Average Joe SCOTUS: Johnson v. Arteaga-Martinez

A long time ago, at a border far far away, Antonio Arteaga-Martinez strolled into the United States from Mexico like he fucking owned the place. Not once, not twice, but a lot of fucking times. Who knows at this point? He apparently couldn’t be bothered with all that immigration jazz.

During one of his border-jumping excursions, he was caught, and sent back to Mexico. But, he’s a persistent mother fucker, so he came back again. At least now, the United States had a record of his ass coming here, and being sent home, though.

Aside from the fact that the United States is just a better place to live than Mexico, his reason for coming here is supposedly that he pissed off a Mexican gang when he was in Mexico as well. He claimed they went after him and his family, beating the fuck out of him and stealing a lot of his shit, including his car. So that’s why he was coming to the United States, because he had to get the fuck outta there.

In 2018, Immigration and Customs Enforcement (ICE) found out this dude had crashed our perpetual freedom party again, and were like, “Dude, you gotta go the fuck home. We’ve got rules. Comprende puta?”

But Antonio was like, “Man, shit be crazy in Mexico. You send me back there, you might as well shove a grenade up my ass and pull the pin.”

Now while that might seem like an irrelevant thing to say if someone is here illegally, just to try to get some sympathy or something, in America, we do grant asylum to people who have a reasonable fear of being persecuted or facing some violent action in their home country, through no fault of their own. For instance, someone who is gay, living in a country where they will murder you for being gay, is precisely the kind of person we would not send back.

Because anyone can claim such a thing without proof, the United States will hold them in an immigration facility, until their claim can be processed, researched, and determined their fears are legitimate. An asylum officer did hear his story, and presumably after some investigation, felt his claims weren’t total bullshit, and that a hearing may be in order, as opposed to him being full of shit and getting sent straight back.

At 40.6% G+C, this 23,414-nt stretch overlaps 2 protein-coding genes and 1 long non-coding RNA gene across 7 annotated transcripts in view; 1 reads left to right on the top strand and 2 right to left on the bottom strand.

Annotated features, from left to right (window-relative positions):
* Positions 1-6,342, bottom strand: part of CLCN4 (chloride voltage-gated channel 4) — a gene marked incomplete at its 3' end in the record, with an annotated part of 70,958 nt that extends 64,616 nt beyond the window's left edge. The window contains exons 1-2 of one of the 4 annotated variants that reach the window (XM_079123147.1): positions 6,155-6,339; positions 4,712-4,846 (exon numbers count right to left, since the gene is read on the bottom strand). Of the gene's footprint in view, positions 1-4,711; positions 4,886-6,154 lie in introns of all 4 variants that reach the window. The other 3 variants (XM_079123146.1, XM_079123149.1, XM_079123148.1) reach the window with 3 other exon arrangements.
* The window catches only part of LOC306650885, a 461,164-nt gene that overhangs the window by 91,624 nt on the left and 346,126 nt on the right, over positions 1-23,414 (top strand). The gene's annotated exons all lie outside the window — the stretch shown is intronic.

Well, Martinez was there for like six fucking months. So he was like, “Dudes, I have money. Can I fucking post bond, and go back to where I was staying while I await my trial to determine whether I can stay? It’s a lot of money, and I worked hard for that shit. I’m not going to just walk away from that.”

In the United States, we have this “Habeus Corpus” rule. I’m sure you’ve heard of it, but few understand it. I know I didn’t at first. It literally translates to “that you have the body.” I’m sure that clears it all up, right? Of course not.

Let me give you an imaginary scenario. You have some dude and you think he murdered his wife. So you arrest him on suspicion of doing so. The problem is, you don’t have a dead wife lying around to prove anyone was murdered. You just have some circumstantial evidence that suggests that some woman was murdered.

In the US, you can’t just be held forever in jail without getting a trial and being prosecuted, that’s bullshit. So basically, in this instance, a habeus petition is like, “If you don’t have the fucking body to prove anyone was murdered, you have to let me fucking go. You can’t just hold me forever while you try to figure out whether I killed someone or not.”

Habeus has since became much more generic, and now basically means, “Either produce the evidence needed to prosecute me or let me go.” In this case, counsel Pratik Shah, for Martinez pointed out that his client wasn’t even close to all the hurdles needed to deport him, so he’d be detained a crazy amount of time before a final decision was made. A segment of his argument was this:

My client is yet another example of someone who — there was no significant likelihood of removal in the reasonably foreseeable future after he had been detained at six months. And that is because he had not even been given a hearing while detained.

We’re not talking about the non-detained docket; we are talking about detained.

Counsel Pratik Shah

He had been detained not — for six months, the government had not given him a hearing on his withholding claim. There is no chance he could have been removed in the reasonably foreseeable future because you can’t remove him until he has a hearing, has an IJ decision, has his BIA appeal.